Instagram @robertjohnpaterson
Twitter: @rj_paterson


1. What’s your story? Where are you from?

My name is Robert John, based in Toronto Canada. I originally went to school for Graphic Design but after working for about 3 years in a small advertising film I realized I wanted to be more independent and creative then just a cog in a machine. I went back to school when I was 26 for Illustration and have been freelancing since then. Money gets tight sometimes but I love what I do and feel like everyday is Saturday. When I don’t have a pressing deadline from a client I work the exact same hours on something personal. Basically I am lucky enough to do what I love and the line between work and play is as blurry as it gets.


2. Tell us about your aesthetic.

When I started studying design I feel in love with the aesthetic and minimalism philosophies of Sal Bass Milton Glaser, so I would say it starts there. I describe my work as retro minimalism. I use bright colours and simple, almost clip art-ish illustrations to build complex designs. I feel like the style works because the designs are usually pretty busy but because the elements are simple the final works aren’t overwhelming and can be easily understood.

3. What is your favourite medium and why?

Screen Printing. I love print making and it really dictates the aesthetic that Im most know for. I also really like animation and story telling, but haven’t done it enough to really pursue it seriously. I have plans to create a short film this fall, but even that will look like my print work. Limited but bold colours, and most importantly the overlap of shapes and layers. The little imperfections and evidence of the hand made process gives the final piece a unique feel. I think its kind of cool I was originally inspired by Sal Bass film title sequences and started making still images in that spirit, but am now slowly incorporating motion and taking my illustration style and exploring how they would look as short films.

4. What is your artistic process like?

I started screen printing mostly just as a way to stand out in school, I felt like everyone was working digitally and I wanted to do something that would get my work a bit of extra attention. I wasn’t expecting to absolutely love the process, and most of all I wasn’t expecting to totally revitalize the way I approached making work. Having to think in layers and limited colours from the beginning of a project completely changed the way I made my images. I felt like before I would over-work something, or keep adding things at the 11th hour in hopes that I would stumble on something great. But completely flipping the script and having to plan out every aspect beforehand really made me focus on concept and what are the least about of steps or elements that need to be there for the idea to be communicated. In the beginning when my printing skills were limited it forced me to create simple illustrations, and by total accident made me really understand how to communicate an idea in a successful way.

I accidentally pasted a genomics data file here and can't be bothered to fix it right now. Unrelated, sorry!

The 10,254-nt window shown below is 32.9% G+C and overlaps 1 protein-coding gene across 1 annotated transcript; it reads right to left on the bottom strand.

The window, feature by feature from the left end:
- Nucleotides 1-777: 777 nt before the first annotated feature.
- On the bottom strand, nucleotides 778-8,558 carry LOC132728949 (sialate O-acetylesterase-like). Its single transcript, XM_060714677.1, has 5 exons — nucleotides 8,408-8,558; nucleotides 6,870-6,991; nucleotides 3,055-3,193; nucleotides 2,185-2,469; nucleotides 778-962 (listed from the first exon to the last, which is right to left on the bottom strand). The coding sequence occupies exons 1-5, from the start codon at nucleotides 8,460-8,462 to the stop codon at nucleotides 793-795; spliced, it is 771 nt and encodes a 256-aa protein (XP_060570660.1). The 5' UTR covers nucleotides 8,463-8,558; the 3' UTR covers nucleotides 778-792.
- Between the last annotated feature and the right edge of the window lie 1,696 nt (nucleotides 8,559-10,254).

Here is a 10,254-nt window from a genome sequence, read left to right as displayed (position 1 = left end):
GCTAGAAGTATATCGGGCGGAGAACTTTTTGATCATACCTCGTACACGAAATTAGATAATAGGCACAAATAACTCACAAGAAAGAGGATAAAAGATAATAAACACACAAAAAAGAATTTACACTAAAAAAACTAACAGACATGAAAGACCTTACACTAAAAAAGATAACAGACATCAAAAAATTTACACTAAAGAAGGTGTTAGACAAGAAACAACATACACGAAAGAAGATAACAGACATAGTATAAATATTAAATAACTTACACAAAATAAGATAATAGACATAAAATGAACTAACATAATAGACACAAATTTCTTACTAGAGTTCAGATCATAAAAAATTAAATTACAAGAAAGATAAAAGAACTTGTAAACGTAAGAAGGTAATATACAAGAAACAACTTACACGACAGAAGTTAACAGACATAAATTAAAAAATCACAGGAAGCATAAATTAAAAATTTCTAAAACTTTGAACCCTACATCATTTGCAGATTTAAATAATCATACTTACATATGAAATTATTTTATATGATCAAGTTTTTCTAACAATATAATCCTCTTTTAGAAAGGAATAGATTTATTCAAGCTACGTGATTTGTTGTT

Process wise I start with the old fashioned pencil and paper. I usually use word maps and try to represent ideas as little icons. When the idea makes sense as a tiny icon Ill expand and flush it out, but make sure the original idea is the most obvious element. Then I build the whole design out in greyscale in Adobe Illustrator. Illustrator because I like to create all my figures out of basic shapes and clean line. Greyscale because its the easiest way for me to build an image and be aware of how it will break down into layers (usually 4, and Ill either try to take one away or add more in the final stages). I also feel if I add colour too early in the process it gives a false sense of completion. Sometimes the colour scheme works really well right away and I’m happy with the image, but its mostly just cool colours and not really the substance. To me when something is looking good in greyscale, I know once I swap out the different greys for colour the illustration will immediately jump from good to great. Its a fun stage to come to fairly late in the process, everything really just comes alive all at once.

After everything thing looks great in black and grey Ill export and separate the layers and create films to screen print. Id say maybe only 25% of what I do these days actually gets screen printed. In those cases Ill go through the regular process and burn the films onto screen and create the work traditionally. But most of the time there is a tight deadline or the artwork is only going to be used online. In those cases Ill scan the films back into Photoshop, apply colours and stack the layers and make the digital equivalent of a printed poster. Ill purposely offset or slightly rotate one layer by a degree or two so it doesn’t look too perfect and stays honest to the handmade aesthetic the client is looking for. This also allows me to work in RGB and keep the colours as vibrant as possible for those online only gigs